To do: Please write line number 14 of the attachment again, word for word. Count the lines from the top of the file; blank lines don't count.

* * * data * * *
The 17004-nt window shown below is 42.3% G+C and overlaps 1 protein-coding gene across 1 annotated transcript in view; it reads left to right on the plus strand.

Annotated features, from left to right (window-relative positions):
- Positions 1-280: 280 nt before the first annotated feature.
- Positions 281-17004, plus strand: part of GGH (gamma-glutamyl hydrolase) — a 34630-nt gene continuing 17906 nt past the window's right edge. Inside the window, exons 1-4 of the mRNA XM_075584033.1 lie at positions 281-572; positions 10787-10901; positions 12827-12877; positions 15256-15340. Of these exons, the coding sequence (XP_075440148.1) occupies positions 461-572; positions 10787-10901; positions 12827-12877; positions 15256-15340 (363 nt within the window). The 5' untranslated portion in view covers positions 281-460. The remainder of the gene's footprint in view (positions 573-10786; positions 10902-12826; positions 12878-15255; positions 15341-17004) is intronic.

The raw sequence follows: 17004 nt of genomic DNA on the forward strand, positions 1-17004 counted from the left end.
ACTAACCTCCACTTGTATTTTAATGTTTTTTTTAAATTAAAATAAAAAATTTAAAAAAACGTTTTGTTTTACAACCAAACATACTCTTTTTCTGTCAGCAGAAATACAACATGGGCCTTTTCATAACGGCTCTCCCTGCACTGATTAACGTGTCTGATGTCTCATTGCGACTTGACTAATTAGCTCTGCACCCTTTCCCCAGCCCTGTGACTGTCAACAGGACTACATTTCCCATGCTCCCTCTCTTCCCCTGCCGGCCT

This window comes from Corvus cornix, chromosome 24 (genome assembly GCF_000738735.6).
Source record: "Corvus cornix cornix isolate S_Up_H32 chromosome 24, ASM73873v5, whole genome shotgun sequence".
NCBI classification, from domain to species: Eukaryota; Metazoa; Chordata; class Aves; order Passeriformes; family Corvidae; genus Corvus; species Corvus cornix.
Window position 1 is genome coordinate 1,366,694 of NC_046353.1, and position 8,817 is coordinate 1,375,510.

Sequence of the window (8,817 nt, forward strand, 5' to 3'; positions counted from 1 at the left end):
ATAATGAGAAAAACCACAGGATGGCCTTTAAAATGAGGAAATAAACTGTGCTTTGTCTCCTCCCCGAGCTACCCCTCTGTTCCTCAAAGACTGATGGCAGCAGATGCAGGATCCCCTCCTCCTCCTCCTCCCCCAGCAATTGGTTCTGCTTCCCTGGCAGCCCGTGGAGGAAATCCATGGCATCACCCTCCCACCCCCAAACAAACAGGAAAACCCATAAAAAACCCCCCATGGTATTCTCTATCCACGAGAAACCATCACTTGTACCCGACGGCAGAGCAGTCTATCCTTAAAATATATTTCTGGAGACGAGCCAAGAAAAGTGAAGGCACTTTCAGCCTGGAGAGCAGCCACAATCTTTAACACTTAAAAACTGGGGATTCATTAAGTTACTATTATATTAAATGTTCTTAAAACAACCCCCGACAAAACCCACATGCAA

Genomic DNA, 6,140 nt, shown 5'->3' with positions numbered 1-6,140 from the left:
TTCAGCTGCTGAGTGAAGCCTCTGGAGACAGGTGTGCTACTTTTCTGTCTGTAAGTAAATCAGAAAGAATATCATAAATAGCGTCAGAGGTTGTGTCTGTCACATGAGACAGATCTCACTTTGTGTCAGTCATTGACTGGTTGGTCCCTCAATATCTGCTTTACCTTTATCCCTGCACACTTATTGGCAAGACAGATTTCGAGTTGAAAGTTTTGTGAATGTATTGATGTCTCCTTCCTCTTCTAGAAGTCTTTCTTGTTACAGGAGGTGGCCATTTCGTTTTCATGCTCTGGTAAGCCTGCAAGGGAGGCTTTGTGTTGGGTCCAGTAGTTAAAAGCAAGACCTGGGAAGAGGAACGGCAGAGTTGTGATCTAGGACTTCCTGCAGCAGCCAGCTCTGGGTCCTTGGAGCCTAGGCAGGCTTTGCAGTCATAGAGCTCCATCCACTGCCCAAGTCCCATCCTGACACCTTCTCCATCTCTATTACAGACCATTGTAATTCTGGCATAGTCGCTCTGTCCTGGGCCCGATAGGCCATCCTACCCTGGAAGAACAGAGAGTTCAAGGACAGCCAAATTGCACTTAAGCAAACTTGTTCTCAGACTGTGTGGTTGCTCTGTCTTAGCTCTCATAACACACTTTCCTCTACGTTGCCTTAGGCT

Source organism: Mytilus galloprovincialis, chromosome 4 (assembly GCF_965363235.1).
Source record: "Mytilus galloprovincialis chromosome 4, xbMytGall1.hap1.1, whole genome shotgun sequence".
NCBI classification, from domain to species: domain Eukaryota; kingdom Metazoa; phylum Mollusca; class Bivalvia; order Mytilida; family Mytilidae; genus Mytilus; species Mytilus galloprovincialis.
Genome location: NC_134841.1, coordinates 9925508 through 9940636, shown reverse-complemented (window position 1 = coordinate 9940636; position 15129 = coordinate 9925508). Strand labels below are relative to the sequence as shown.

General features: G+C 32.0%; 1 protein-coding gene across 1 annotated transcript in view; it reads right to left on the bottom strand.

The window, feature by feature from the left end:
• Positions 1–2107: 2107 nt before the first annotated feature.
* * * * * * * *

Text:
TTCAGCTGCTGAGTGAAGCCTCTGGAGACAGGTGTGCTACTTTTCTGTCTGTAAGTAAATCAGAAAGAATATCATAAATAGCGTCAGAGGTTGTGTCTGTCACATGAGACAGATCTCACTTTGTGTCAGTCATTGACTGGTTGGTCCCTCAATATCTGCTTTACCTTTATCCCTGCACACTTATTGGCAAGACAGATTTCGAGTTGAAAGTTTTGTGAATGTATTGATGTCTCCTTCCTCTTCTAGAAGTCTTTCTTGTTACAGGAGGTGGCCATTTCGTTTTCATGCTCTGGTAAGCCTGCAAGGGAGGCTTTGTGTTGGGTCCAGTAGTTAAAAGCAAGACCTGGGAAGAGGAACGGCAGAGTTGTGATCTAGGACTTCCTGCAGCAGCCAGCTCTGGGTCCTTGGAGCCTAGGCAGGCTTTGCAGTCATAGAGCTCCATCCACTGCCCAAGTCCCATCCTGACACCTTCTCCATCTCTATTACAGACCATTGTAATTCTGGCATAGTCGCTCTGTCCTGGGCCCGATAGGCCATCCTACCCTGGAAGAACAGAGAGTTCAAGGACAGCCAAATTGCACTTAAGCAAACTTGTTCTCAGACTGTGTGGTTGCTCTGTCTTAGCTCTCATAACACACTTTCCTCTACGTTGCCTTAGGCT